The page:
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CfP: VGIscience PLATIAL’18 Workshop 20.-21.09.2018 in der Universität Heidelberg

CfP: VGIscience PLATIAL’18 Workshop 20.-21.09.2018 in der Universität Heidelberg


On the way to platial analysis: Can geosocial media provide the necessary impetus?


Heidelberg University, Mathematikon, 20—21 September 2018


The recent availability of user-generated geographic datasets allows gaining novel insights into otherwise hardly observable societal phenomena. Geosocial media forms one important source of user-generated information, which partly describes the everyday lives of people. The analysis of these kinds of data, however, requires new approaches. Geosocial media data—like those extracted from Twitter, Flickr, Instagram, and others—differ from established sources in that they are largely inherently platial in nature. People provide their own subjective opinions or perceptions, and taken together these represent the digital social imagination of places. Crisp and objective geographic data primitives like points, lines or polygons are not necessarily the preferable units for analysing these kinds of information. Platial analysis approaches are thus needed to fully exploit the potential of geosocial media and related data. Yet, while human geographers and social scientists have been theorizing on the concept of place since a long time, and despite of invocations by leading GIScience researchers, we are still lacking a universal theory on the formalization of places and how to make them available to quantitative and other GIS-related analysis strategies. Partly, this lack has been due to the insufficient availability of platial data, but the appearance of geosocial media might change this condition. It is therefore time to rethink our geographical analysis strategies with a focus on “place” instead of “space”. We therefore encourage you to participate in our two-day workshop for discussing the following topics:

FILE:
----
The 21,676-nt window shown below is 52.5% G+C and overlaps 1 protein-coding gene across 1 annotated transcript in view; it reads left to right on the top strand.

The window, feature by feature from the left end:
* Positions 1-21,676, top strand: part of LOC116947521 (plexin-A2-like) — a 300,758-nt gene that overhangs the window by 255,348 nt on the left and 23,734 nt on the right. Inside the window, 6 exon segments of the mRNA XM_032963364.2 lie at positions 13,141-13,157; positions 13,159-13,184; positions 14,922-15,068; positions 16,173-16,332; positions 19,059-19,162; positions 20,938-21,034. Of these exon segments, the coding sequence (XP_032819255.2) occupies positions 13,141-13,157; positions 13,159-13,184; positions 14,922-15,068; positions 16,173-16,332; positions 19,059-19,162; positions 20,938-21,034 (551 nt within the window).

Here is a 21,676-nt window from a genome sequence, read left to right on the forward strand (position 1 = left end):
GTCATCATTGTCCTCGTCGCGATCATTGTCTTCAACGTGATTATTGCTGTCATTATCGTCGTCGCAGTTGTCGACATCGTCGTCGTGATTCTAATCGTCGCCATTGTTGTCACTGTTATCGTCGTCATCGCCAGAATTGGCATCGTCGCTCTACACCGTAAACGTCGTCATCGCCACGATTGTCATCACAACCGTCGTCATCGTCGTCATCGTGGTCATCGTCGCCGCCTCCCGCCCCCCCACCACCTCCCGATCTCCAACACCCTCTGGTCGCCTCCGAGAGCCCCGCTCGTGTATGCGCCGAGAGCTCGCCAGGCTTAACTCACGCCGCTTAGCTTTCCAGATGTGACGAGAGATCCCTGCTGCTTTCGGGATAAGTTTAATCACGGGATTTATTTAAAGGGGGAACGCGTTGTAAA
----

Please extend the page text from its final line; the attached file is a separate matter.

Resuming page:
• How could existing GIScience theories on space be integrated with the human-geographic and philosophical notion of place?
  • How can we—analogous to points, lines and polygons—derive platial units as counterparts to the established GIS primitives?
  • How is it possible to establish and quantify relationships between adjacent places?
  • What might be a suitable strategy for aggregating subjective platial information?
  • What roles do uncertainty and fuzziness take in a platial theory of geoinformation?
  • In which ways can places be visualized, and how can we do that at multiple scales?
  • How can platial analysis be integrated with applied research agendas from neighbouring disciplines like sociology/regional science, urban planning, or human geography?
  • How to align Tobler’s first law of geography with a platial notion of geospatial analysis?
  • Further topics are welcome if they fit the overall theme of this workshop.


Apart from discussing the above topics, it is our particular goal to establish an interdisciplinary dialogue involving geographers, computer scientists, social scientists, and other related scholars.


We are delighted to announce that Alexis Comber will give the keynote talk!

Keynote talk: Quantitative Platial Analysis Prof. Alexis Comber, University of Leeds


Workshop convenors

René Westerholt, GIScience, Heidelberg University (

Franz-Benjamin Mocnik, GIScience, Heidelberg University (